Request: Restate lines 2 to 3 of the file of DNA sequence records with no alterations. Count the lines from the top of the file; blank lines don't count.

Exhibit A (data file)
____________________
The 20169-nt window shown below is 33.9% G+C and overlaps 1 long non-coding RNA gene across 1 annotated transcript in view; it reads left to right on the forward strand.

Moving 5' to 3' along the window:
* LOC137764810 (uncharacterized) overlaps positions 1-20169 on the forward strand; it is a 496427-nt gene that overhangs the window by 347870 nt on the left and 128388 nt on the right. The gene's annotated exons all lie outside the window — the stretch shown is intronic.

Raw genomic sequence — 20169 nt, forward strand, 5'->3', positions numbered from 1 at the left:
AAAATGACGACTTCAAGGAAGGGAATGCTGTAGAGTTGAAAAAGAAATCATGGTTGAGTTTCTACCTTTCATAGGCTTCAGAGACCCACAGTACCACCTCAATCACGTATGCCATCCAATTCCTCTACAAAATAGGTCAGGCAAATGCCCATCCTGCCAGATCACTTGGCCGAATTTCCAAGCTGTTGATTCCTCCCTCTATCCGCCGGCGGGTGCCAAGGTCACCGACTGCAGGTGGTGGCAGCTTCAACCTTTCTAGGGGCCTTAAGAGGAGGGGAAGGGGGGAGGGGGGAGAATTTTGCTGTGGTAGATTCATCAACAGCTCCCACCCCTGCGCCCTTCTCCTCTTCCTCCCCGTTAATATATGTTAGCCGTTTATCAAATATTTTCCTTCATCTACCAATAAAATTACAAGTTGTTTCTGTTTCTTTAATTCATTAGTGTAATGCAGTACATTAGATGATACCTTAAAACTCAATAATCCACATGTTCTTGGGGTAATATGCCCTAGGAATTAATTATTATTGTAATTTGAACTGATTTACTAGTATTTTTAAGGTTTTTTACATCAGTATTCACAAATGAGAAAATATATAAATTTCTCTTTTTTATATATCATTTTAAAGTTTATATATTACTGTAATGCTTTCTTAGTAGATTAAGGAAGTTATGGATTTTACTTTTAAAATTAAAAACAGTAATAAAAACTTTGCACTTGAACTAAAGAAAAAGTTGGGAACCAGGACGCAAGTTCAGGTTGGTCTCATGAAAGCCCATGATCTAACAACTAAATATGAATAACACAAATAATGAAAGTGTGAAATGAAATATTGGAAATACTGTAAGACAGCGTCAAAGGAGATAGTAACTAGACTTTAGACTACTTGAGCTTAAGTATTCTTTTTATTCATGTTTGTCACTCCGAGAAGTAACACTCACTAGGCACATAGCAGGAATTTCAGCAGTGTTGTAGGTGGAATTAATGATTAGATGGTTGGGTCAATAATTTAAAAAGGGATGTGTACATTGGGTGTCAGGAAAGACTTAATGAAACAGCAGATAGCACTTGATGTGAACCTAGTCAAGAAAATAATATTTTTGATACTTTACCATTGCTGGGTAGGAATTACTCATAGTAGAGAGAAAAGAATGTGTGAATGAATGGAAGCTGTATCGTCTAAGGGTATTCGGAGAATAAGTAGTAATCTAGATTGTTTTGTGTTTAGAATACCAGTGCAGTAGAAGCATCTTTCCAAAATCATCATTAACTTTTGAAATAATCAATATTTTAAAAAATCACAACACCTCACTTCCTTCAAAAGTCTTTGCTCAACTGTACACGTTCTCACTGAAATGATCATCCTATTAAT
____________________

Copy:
Moving 5' to 3' along the window:
* LOC137764810 (uncharacterized) overlaps positions 1-20169 on the forward strand; it is a 496427-nt gene that overhangs the window by 347870 nt on the left and 128388 nt on the right. The gene's annotated exons all lie outside the window — the stretch shown is intronic.